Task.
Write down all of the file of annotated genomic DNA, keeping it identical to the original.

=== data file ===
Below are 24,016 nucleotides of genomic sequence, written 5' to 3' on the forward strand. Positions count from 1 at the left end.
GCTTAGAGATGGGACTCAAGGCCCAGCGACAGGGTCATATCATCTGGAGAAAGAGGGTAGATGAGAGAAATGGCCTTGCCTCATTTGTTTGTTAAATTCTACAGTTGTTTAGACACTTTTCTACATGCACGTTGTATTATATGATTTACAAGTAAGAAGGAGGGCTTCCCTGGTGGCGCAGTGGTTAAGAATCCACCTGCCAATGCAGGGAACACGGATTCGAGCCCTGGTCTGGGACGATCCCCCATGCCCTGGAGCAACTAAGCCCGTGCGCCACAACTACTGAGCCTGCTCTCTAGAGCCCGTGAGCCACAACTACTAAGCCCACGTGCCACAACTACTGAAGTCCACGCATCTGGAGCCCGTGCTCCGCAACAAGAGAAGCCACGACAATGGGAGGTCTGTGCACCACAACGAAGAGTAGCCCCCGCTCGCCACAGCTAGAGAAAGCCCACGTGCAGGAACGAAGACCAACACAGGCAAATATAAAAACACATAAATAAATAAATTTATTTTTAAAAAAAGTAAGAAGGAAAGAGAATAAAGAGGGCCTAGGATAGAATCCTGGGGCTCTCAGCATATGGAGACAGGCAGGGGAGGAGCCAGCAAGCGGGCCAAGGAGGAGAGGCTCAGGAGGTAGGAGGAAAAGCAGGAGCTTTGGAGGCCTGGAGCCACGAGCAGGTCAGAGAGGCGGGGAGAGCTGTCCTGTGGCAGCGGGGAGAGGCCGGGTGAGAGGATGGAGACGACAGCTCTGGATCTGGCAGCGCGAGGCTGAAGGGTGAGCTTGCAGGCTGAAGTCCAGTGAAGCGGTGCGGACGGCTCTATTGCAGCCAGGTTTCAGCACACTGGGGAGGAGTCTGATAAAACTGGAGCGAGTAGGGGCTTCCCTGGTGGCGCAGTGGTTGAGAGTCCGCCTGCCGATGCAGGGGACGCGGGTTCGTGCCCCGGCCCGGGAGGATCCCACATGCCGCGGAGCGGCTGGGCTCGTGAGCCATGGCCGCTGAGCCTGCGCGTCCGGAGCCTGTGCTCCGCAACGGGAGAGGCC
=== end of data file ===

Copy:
Below are 24,016 nucleotides of genomic sequence, written 5' to 3' on the forward strand. Positions count from 1 at the left end.
GCTTAGAGATGGGACTCAAGGCCCAGCGACAGGGTCATATCATCTGGAGAAAGAGGGTAGATGAGAGAAATGGCCTTGCCTCATTTGTTTGTTAAATTCTACAGTTGTTTAGACACTTTTCTACATGCACGTTGTATTATATGATTTACAAGTAAGAAGGAGGGCTTCCCTGGTGGCGCAGTGGTTAAGAATCCACCTGCCAATGCAGGGAACACGGATTCGAGCCCTGGTCTGGGACGATCCCCCATGCCCTGGAGCAACTAAGCCCGTGCGCCACAACTACTGAGCCTGCTCTCTAGAGCCCGTGAGCCACAACTACTAAGCCCACGTGCCACAACTACTGAAGTCCACGCATCTGGAGCCCGTGCTCCGCAACAAGAGAAGCCACGACAATGGGAGGTCTGTGCACCACAACGAAGAGTAGCCCCCGCTCGCCACAGCTAGAGAAAGCCCACGTGCAGGAACGAAGACCAACACAGGCAAATATAAAAACACATAAATAAATAAATTTATTTTTAAAAAAAGTAAGAAGGAAAGAGAATAAAGAGGGCCTAGGATAGAATCCTGGGGCTCTCAGCATATGGAGACAGGCAGGGGAGGAGCCAGCAAGCGGGCCAAGGAGGAGAGGCTCAGGAGGTAGGAGGAAAAGCAGGAGCTTTGGAGGCCTGGAGCCACGAGCAGGTCAGAGAGGCGGGGAGAGCTGTCCTGTGGCAGCGGGGAGAGGCCGGGTGAGAGGATGGAGACGACAGCTCTGGATCTGGCAGCGCGAGGCTGAAGGGTGAGCTTGCAGGCTGAAGTCCAGTGAAGCGGTGCGGACGGCTCTATTGCAGCCAGGTTTCAGCACACTGGGGAGGAGTCTGATAAAACTGGAGCGAGTAGGGGCTTCCCTGGTGGCGCAGTGGTTGAGAGTCCGCCTGCCGATGCAGGGGACGCGGGTTCGTGCCCCGGCCCGGGAGGATCCCACATGCCGCGGAGCGGCTGGGCTCGTGAGCCATGGCCGCTGAGCCTGCGCGTCCGGAGCCTGTGCTCCGCAACGGGAGAGGCC